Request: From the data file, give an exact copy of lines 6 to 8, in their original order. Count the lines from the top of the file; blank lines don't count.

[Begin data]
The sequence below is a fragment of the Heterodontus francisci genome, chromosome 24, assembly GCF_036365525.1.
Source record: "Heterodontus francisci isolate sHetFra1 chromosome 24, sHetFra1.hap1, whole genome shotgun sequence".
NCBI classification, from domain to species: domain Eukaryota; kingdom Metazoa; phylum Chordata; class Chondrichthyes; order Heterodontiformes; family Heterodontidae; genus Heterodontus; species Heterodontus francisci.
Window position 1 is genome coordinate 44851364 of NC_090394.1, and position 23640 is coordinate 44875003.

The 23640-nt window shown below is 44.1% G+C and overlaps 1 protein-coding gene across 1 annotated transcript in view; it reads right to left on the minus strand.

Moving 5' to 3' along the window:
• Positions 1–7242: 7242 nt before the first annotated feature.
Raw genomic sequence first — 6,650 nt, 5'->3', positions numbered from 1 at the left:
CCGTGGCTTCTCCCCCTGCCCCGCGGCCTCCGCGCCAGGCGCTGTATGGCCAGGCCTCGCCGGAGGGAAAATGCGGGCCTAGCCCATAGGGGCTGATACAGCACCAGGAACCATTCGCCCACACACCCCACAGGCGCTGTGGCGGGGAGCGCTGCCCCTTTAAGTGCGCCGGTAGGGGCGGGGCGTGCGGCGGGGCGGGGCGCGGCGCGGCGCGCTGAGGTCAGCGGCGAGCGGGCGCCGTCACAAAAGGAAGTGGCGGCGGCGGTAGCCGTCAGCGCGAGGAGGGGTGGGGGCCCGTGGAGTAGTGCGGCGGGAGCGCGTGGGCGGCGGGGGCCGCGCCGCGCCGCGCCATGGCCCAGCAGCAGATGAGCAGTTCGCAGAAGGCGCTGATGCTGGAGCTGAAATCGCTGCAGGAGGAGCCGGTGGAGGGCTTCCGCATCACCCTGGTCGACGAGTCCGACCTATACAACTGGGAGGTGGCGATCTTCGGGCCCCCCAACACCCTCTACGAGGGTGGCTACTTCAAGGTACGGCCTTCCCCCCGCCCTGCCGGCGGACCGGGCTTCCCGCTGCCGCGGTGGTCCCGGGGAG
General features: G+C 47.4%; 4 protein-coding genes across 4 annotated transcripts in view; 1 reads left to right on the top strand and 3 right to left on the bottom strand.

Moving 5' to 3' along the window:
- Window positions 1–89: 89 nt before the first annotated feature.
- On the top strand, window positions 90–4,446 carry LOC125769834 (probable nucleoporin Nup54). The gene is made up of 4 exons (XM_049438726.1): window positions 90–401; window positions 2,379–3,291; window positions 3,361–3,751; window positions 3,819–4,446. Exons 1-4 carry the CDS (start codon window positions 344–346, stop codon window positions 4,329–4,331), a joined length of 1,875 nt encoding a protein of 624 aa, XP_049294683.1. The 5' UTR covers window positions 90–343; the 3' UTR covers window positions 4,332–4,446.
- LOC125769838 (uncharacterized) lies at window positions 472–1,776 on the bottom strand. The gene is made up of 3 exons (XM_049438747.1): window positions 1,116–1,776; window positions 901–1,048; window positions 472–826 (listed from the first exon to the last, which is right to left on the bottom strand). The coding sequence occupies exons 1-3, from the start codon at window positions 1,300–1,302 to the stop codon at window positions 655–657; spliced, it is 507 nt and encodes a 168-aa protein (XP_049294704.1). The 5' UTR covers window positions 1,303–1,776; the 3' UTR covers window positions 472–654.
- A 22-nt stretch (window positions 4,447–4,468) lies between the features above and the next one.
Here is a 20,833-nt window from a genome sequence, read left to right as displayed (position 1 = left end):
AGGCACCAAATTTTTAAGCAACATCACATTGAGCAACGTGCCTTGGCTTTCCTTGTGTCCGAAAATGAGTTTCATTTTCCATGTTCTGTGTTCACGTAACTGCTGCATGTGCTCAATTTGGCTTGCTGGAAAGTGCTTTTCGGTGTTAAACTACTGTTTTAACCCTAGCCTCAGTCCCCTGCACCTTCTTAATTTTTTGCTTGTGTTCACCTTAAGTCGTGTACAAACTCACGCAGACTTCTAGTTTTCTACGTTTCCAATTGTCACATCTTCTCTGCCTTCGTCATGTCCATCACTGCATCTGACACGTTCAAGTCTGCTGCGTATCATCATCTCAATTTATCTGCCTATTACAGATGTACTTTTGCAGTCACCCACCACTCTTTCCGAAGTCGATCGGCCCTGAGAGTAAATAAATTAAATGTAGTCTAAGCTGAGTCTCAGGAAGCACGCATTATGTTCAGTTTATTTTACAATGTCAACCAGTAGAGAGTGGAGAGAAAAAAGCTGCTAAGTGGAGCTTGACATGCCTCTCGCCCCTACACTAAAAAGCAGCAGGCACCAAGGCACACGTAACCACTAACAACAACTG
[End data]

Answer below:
Moving 5' to 3' along the window:
• Positions 1–7242: 7242 nt before the first annotated feature.
Raw genomic sequence first — 6,650 nt, 5'->3', positions numbered from 1 at the left: